Figure 1:(a) Abdominal computed tomography scan revealed a 4 cm × 5 cm cystic lesion located in the stomach wall. There was a septum in the lesion. (b) A huge submucosal lesion can be seen in the antrum. (c) EUS revealed an intramural cystic lesion in the gastric antrum region with a septum and the hypoechoic solid structure within the anechoic area. (d) EUS-FNA using a 22-G needle was performed to collect cystic fluid and a specimen from the solid part. (e) Histopathological analysis confirmed the diagnosis of a gastric ectopic with pancreatic cystic lesion

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Figure 2:(a-c) During the operation, the large protuberant lesion was observed in the wall of the stomach during the operation. There was a depression on the surface of the lesion. (d and e) After the resection, multiple cysts with protuberant papillary structures were found in the lesion. (f) At high magnification, the epithelium on the wall of the sac showed atypia with an enlarged nucleus and nuclear and cytoplasmic ratio imbalance

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IPMNs are common cystic neoplasms of pancreas cystic lesions, but rare in ectopic pancreas.[1] Pancreatic tissue was observed in the patient's specimen extracted by EUS-FNA,[2] leading to the diagnosis of ectopic pancreas with cystic lesions. According to the standard treatment course for pancreatic cystic lesions, when the CEA level in the blood is higher than 192 ng/mL and the cystic lesion is larger than 3 cm,[3],[4] surgery is recommended since IPMN is a precancerous lesion.[5] In our case, EUS-FNA indicated a need for further surgery, and thus, the final diagnosis was achieved.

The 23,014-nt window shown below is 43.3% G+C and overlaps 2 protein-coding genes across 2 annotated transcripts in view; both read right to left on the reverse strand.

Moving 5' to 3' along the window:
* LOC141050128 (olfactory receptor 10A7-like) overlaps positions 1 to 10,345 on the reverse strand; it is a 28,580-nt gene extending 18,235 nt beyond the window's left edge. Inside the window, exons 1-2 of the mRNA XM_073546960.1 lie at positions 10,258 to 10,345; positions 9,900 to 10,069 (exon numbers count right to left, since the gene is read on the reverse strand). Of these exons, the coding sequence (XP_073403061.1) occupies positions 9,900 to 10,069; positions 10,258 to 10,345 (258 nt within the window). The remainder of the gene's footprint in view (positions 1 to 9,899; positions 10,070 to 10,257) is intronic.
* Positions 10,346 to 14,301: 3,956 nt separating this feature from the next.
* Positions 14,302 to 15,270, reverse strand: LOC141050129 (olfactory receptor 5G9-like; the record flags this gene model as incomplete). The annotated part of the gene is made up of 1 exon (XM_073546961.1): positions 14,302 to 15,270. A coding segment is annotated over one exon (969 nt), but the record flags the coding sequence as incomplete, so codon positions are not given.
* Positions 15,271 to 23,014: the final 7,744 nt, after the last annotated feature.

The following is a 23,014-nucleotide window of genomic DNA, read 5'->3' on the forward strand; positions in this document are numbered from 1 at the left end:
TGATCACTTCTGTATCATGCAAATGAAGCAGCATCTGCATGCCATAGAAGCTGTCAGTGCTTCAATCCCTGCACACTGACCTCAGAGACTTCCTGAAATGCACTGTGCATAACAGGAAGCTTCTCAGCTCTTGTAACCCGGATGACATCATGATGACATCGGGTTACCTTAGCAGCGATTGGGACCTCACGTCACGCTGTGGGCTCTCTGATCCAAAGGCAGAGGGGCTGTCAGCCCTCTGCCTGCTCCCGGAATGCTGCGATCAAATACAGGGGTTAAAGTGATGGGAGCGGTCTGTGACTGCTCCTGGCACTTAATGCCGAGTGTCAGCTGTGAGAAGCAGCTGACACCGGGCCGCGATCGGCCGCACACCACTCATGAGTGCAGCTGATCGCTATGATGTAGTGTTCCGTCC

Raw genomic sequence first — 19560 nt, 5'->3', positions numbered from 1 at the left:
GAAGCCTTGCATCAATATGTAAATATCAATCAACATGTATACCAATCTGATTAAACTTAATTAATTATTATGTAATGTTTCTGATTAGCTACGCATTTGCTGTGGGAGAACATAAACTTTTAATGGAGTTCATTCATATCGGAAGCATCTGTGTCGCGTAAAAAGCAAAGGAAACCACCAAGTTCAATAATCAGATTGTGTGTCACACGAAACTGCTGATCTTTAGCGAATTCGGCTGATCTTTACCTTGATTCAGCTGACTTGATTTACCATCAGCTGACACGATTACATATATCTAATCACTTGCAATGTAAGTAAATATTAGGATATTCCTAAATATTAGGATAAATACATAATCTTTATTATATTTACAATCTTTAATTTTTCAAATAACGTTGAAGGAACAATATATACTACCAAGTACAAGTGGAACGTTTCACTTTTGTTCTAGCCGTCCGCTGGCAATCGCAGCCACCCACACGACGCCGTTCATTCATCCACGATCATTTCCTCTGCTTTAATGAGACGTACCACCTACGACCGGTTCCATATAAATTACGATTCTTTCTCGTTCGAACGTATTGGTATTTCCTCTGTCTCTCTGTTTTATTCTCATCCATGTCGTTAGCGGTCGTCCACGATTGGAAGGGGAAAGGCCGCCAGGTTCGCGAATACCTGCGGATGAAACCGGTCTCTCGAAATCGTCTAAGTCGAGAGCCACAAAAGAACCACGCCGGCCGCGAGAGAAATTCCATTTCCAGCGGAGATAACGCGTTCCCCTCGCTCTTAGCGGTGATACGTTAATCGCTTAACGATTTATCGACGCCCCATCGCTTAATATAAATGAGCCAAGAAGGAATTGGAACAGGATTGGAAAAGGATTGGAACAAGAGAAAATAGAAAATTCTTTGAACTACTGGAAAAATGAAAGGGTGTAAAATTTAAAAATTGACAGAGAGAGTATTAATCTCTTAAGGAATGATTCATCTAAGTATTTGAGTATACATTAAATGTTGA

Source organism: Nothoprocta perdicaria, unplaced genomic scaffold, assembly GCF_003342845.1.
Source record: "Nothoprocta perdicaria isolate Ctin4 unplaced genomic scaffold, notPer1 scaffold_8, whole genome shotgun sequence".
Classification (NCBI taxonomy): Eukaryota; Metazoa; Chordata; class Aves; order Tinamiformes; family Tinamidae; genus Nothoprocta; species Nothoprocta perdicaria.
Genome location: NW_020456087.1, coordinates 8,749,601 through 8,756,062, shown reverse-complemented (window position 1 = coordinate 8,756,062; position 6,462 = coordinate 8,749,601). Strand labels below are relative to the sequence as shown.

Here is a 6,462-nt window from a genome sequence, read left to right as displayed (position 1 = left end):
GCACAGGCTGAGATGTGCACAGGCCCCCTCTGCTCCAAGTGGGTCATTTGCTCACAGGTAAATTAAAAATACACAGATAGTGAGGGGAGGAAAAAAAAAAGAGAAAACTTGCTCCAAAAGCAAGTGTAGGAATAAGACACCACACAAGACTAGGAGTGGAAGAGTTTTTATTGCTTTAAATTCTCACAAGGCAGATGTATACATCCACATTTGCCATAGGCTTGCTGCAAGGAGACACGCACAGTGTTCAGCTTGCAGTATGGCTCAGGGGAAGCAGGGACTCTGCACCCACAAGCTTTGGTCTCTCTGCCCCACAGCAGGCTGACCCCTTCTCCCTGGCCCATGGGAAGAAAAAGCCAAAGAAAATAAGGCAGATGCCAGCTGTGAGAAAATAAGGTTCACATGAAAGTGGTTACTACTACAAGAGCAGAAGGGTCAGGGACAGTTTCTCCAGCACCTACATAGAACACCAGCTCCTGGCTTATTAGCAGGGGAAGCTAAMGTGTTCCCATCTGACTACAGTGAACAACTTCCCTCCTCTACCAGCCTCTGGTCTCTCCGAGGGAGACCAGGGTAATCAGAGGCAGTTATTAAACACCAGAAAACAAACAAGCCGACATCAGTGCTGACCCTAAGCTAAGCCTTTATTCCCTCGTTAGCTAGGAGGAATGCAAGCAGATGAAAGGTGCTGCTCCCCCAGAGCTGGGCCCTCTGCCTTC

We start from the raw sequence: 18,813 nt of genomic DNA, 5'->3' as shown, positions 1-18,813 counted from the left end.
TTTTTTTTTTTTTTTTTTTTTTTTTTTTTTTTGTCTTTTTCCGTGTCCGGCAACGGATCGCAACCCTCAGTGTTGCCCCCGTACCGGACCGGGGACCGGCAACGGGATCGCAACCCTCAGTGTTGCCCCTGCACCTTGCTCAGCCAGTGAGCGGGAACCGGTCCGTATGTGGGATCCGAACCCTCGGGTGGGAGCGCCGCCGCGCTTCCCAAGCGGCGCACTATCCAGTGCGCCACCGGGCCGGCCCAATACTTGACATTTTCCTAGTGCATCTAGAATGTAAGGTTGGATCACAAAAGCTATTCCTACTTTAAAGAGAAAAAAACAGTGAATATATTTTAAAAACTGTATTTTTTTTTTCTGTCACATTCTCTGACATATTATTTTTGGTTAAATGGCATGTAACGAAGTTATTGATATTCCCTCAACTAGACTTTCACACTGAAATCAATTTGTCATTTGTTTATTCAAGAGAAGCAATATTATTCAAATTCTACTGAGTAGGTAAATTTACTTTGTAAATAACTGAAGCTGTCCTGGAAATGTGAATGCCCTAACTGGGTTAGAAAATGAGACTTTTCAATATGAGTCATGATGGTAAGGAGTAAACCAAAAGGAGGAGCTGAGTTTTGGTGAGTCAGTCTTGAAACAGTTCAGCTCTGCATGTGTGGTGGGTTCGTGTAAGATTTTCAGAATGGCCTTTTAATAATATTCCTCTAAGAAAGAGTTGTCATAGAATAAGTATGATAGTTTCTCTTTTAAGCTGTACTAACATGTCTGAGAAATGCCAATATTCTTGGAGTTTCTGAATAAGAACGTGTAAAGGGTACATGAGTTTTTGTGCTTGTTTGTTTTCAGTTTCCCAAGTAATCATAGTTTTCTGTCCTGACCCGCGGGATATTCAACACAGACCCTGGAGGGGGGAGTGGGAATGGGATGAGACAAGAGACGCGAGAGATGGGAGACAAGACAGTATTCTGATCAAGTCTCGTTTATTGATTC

Declaration of patient consent

The authors certify that he has obtained all appropriate patient consent forms. In the form the patient has given his consent for his images and other clinical information to be reported in the journal. The patient understands that his names and initials will not be published and due efforts will be made to conceal his identity, but anonymity cannot be guaranteed.

Financial support and sponsorship

Nil.

Conflicts of interest

There are no conflicts of interest.



 
  References Top

1.
Sahani DV, Kadavigere R, Saokar A, et al. Cystic pancreatic lesions: A simple imaging-based classification system for guiding management. Radiographics 2005;25:1471-84.  Back to cited text no. 1
    
2.
Gottschalk U, Dietrich CF, Jenssen C. Ectopic pancreas in the upper gastrointestinal tract: Is endosonographic diagnosis reliable? Data from the German Endoscopic Ultrasound Registry and review of the literature. Endosc Ultrasound 2018;7:270-8.  Back to cited text no. 2
    
3.
O'Toole D, Palazzo L, Hammel P, et al. Macrocystic pancreatic cystadenoma: The role of EUS and cyst fluid analysis in distinguishingmucinous and serous lesions. Gastrointest Endosc 2004;59:823-9.  Back to cited text no. 3
    
4.
Wang Y, Chai N, Feng J, et al. A prospective study of endoscopic ultrasonography features, cyst fluid carcinoembryonic antigen, and fluid cytology for the differentiation of small pancreatic cystic neoplasms. Endosc Ultrasound 2018;7:335-42.  Back to cited text no. 4
    
5.
Lariño-Noia J, Iglesias-Garcia J, de la Iglesia-Garcia D, et al. EUS-FNA in cystic pancreatic lesions: Where are we now and where are we headed in the future? Endosc Ultrasound 2018;7:102-9.  Back to cited text no. 5
    


    Figures

  [Figure 1], [Figure 2]